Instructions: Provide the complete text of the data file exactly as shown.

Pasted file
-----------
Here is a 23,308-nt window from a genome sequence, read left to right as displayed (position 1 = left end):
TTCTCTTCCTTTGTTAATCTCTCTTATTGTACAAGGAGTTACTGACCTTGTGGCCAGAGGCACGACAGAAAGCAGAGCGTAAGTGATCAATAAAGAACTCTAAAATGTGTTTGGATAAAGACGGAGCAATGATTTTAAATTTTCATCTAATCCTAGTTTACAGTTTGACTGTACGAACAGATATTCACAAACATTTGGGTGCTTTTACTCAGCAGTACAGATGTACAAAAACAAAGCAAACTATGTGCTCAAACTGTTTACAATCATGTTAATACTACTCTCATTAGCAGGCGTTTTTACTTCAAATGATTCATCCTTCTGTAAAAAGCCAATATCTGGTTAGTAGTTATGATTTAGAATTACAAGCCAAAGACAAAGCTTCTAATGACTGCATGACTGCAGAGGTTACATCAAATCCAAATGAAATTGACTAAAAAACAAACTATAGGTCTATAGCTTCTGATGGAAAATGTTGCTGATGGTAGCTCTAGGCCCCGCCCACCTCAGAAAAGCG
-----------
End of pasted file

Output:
Here is a 23,308-nt window from a genome sequence, read left to right as displayed (position 1 = left end):
TTCTCTTCCTTTGTTAATCTCTCTTATTGTACAAGGAGTTACTGACCTTGTGGCCAGAGGCACGACAGAAAGCAGAGCGTAAGTGATCAATAAAGAACTCTAAAATGTGTTTGGATAAAGACGGAGCAATGATTTTAAATTTTCATCTAATCCTAGTTTACAGTTTGACTGTACGAACAGATATTCACAAACATTTGGGTGCTTTTACTCAGCAGTACAGATGTACAAAAACAAAGCAAACTATGTGCTCAAACTGTTTACAATCATGTTAATACTACTCTCATTAGCAGGCGTTTTTACTTCAAATGATTCATCCTTCTGTAAAAAGCCAATATCTGGTTAGTAGTTATGATTTAGAATTACAAGCCAAAGACAAAGCTTCTAATGACTGCATGACTGCAGAGGTTACATCAAATCCAAATGAAATTGACTAAAAAACAAACTATAGGTCTATAGCTTCTGATGGAAAATGTTGCTGATGGTAGCTCTAGGCCCCGCCCACCTCAGAAAAGCG